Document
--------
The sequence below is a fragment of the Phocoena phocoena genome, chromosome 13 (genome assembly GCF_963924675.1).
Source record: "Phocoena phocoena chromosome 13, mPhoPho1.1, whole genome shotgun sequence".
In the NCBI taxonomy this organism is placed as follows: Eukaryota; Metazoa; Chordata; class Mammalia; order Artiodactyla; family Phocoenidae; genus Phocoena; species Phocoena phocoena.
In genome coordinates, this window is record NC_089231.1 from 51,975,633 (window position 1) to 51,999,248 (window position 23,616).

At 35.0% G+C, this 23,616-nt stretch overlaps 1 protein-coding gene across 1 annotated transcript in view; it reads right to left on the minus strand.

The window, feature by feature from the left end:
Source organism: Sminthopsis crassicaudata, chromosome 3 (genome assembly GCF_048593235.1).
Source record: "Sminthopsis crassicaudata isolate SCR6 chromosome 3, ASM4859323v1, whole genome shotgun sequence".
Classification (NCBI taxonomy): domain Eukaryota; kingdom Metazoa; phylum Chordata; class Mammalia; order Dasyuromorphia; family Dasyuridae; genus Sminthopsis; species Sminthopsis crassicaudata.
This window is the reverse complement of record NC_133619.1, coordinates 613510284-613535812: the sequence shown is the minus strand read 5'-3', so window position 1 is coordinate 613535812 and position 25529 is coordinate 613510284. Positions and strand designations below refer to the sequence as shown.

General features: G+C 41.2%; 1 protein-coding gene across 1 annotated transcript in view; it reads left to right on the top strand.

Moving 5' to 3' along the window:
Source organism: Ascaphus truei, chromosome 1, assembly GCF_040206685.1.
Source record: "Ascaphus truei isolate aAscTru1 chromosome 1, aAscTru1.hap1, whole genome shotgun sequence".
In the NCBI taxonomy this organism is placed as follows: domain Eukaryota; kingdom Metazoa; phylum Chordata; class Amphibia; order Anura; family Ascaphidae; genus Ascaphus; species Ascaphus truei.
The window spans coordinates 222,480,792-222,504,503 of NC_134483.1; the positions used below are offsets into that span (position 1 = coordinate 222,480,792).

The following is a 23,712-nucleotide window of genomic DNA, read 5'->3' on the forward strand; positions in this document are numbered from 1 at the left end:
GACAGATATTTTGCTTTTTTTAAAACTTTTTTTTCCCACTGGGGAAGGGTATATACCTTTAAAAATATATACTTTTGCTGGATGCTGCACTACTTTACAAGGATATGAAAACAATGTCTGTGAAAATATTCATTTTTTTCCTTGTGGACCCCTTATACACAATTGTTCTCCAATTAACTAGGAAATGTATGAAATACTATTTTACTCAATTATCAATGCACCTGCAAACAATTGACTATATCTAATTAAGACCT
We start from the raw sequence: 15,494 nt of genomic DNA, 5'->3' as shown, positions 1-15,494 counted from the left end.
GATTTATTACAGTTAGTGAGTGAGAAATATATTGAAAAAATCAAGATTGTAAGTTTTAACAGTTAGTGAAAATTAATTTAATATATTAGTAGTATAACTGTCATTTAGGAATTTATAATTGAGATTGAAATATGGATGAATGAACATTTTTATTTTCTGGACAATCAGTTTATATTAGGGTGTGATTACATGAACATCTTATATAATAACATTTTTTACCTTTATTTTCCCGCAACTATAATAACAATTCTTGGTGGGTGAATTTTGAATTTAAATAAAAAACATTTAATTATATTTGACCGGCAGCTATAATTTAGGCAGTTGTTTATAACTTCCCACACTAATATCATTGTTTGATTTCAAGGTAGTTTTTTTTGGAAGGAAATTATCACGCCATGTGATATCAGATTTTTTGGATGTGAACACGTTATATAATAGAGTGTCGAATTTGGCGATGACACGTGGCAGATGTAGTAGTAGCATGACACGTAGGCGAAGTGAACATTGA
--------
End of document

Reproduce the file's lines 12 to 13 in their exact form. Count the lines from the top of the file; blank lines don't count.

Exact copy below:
Moving 5' to 3' along the window:
Source organism: Ascaphus truei, chromosome 1, assembly GCF_040206685.1.